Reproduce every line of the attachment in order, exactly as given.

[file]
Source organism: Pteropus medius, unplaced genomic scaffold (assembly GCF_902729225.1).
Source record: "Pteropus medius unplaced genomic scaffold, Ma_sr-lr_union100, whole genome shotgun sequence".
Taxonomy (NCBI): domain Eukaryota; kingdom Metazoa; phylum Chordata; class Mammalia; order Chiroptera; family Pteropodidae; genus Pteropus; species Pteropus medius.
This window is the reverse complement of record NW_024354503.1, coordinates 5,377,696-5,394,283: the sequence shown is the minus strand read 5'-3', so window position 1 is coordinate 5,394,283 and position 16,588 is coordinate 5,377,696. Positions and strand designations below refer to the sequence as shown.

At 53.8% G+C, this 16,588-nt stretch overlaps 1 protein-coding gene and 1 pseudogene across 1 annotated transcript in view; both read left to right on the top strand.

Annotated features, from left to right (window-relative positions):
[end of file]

Source organism: Pteropus medius, unplaced genomic scaffold (assembly GCF_902729225.1).
Source record: "Pteropus medius unplaced genomic scaffold, Ma_sr-lr_union100, whole genome shotgun sequence".
Taxonomy (NCBI): domain Eukaryota; kingdom Metazoa; phylum Chordata; class Mammalia; order Chiroptera; family Pteropodidae; genus Pteropus; species Pteropus medius.
This window is the reverse complement of record NW_024354503.1, coordinates 5,377,696-5,394,283: the sequence shown is the minus strand read 5'-3', so window position 1 is coordinate 5,394,283 and position 16,588 is coordinate 5,377,696. Positions and strand designations below refer to the sequence as shown.

At 53.8% G+C, this 16,588-nt stretch overlaps 1 protein-coding gene and 1 pseudogene across 1 annotated transcript in view; both read left to right on the top strand.

Annotated features, from left to right (window-relative positions):